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10/10/20182 mins

Ten years on – time for value investing?

It’s now fully a decade since the global financial crisis erupted. Rightly or wrongly, despair has turned to confidence. By some measure, the stockmarket is experiencing the longest bull run in history, with many markets at or around their all time highs. So, job done – disaster averted, it would seem.

So how did we get here? The simple answer is that central banks have been printing money like mad and all that money has had to go somewhere. Rather than being invested in productive assets, it’s been funnelled into financial assets – especially those seen as offering rapid growth. That’s one reason why high profile technology stocks such as Amazon, Apple and Facebook have performed so well. As a consequence, growth stocks (those with high growth expectations and often high valuations to boot) have outperformed value stocks (lowly-priced stocks) over the past ten years – as the chart below shows.

MSCI_World_Value_vs_Growth

But there’s a good reason for thinking that this state of affairs won’t last indefinitely. Why? Well, historically, the value style of investment has generally outperformed growth over the long-term. There have been short-term breaks in the pattern, but it has always reasserted itself eventually. So growth’s lead of the last decade looks distinctly unusual – and possibly fragile.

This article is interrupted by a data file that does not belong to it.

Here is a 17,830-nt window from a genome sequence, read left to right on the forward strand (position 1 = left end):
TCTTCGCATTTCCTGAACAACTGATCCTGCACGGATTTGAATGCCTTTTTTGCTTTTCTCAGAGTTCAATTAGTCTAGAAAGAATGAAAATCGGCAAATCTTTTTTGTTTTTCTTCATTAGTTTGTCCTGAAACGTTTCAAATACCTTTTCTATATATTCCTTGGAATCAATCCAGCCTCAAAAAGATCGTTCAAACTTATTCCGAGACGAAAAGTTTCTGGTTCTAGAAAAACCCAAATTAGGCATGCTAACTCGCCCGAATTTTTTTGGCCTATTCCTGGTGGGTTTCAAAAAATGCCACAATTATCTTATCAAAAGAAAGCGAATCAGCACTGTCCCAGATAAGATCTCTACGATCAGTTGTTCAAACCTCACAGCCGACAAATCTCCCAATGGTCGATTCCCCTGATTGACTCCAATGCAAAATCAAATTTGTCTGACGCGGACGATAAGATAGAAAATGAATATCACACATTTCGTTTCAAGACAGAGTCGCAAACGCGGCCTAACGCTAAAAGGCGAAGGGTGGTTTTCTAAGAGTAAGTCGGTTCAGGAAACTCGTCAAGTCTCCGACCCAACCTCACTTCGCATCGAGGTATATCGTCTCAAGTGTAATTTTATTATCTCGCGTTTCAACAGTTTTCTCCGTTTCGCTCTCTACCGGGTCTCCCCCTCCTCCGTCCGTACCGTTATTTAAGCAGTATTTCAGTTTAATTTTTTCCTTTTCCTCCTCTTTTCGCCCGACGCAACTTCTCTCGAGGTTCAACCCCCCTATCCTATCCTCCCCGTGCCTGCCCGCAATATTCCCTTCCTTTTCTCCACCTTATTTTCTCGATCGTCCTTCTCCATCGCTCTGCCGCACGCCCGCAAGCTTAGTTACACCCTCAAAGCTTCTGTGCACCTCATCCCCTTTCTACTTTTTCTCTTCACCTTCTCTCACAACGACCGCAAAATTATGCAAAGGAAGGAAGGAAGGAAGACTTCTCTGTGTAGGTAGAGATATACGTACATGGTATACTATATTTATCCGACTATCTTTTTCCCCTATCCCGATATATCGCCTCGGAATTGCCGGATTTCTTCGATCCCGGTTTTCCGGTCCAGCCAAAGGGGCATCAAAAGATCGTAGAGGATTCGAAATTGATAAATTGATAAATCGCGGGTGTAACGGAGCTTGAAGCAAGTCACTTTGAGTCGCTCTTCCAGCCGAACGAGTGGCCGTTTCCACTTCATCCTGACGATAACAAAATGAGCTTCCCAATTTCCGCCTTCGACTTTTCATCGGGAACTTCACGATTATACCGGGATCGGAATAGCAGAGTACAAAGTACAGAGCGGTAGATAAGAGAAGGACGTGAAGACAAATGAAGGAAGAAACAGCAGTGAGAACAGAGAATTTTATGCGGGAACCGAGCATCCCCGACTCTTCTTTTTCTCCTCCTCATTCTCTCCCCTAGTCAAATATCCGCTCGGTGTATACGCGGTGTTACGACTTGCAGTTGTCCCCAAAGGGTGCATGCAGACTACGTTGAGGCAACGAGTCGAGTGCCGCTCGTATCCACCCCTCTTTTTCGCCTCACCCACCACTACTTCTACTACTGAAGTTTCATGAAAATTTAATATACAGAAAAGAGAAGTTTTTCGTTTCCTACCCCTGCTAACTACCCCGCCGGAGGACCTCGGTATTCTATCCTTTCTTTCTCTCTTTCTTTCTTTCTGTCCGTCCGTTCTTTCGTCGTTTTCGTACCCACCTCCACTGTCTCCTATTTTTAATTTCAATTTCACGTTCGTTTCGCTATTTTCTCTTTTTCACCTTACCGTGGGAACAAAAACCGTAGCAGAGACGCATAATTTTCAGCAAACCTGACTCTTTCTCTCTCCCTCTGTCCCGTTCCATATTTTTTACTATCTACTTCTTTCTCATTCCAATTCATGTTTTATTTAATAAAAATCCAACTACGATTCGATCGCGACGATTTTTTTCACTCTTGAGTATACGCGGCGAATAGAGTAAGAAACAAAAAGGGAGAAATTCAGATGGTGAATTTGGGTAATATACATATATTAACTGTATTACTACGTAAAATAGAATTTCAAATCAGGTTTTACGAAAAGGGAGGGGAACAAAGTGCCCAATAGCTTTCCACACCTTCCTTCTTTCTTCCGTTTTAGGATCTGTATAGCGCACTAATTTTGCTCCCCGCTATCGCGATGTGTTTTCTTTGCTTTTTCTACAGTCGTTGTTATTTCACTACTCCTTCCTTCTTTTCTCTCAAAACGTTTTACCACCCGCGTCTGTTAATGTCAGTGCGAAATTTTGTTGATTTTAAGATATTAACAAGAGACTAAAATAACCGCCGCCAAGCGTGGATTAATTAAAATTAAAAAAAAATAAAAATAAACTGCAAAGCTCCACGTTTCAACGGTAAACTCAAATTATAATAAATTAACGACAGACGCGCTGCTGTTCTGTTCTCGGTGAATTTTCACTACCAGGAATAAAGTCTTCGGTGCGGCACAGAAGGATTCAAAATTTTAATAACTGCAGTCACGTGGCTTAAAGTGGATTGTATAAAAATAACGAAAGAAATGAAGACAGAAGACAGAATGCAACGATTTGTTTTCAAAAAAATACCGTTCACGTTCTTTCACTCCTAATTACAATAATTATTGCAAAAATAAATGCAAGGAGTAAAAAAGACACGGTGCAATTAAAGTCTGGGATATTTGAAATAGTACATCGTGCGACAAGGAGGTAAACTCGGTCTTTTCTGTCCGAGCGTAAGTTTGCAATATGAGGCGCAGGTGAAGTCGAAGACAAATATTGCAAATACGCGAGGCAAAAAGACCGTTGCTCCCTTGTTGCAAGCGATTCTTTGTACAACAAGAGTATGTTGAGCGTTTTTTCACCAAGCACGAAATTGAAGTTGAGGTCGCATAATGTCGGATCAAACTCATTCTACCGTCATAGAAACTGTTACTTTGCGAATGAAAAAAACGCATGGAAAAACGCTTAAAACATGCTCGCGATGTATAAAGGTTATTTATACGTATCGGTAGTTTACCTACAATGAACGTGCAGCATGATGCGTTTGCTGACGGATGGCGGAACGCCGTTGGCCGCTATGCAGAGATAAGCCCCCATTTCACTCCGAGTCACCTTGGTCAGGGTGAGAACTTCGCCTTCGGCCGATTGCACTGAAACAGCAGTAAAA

As contrarian investors, we believe that the most prudent approach is to steer clear of the highly valued growth stocks that have performed so well over the past decade. They’re increasingly ‘priced for perfection’ so that any disappointments could result in their prospects being radically reappraised. And there could be clouds on the horizon for some of the big tech names in particular, whether through increased regulation, popular backlash or simply running out of room to grow.

To us, then, it makes much more sense to be positioned in stocks that have been overlooked during the market rally. Over the long-term, share prices should reflect the true value of a company. Taking a contrarian approach like this certainly requires patience. Standing apart from the crowd might not always be comfortable. But we believe that our portfolio of unfashionable and unloved shares will prove to be a sound investment when we look back in another ten years’ time.

 

Please remember that past performance may not be repeated and is not a guide for future performance. The value of shares and the income from them can go down as well as up as a result of market and currency fluctuations. You may not get back the amount you invest.

Please note that SIT Savings Ltd is not authorised to provide advice to individual investors and nothing in this blog should be considered to be or relied upon as constituting investment advice. If you are unsure about the suitability of an investment, you should contact your financial advisor.

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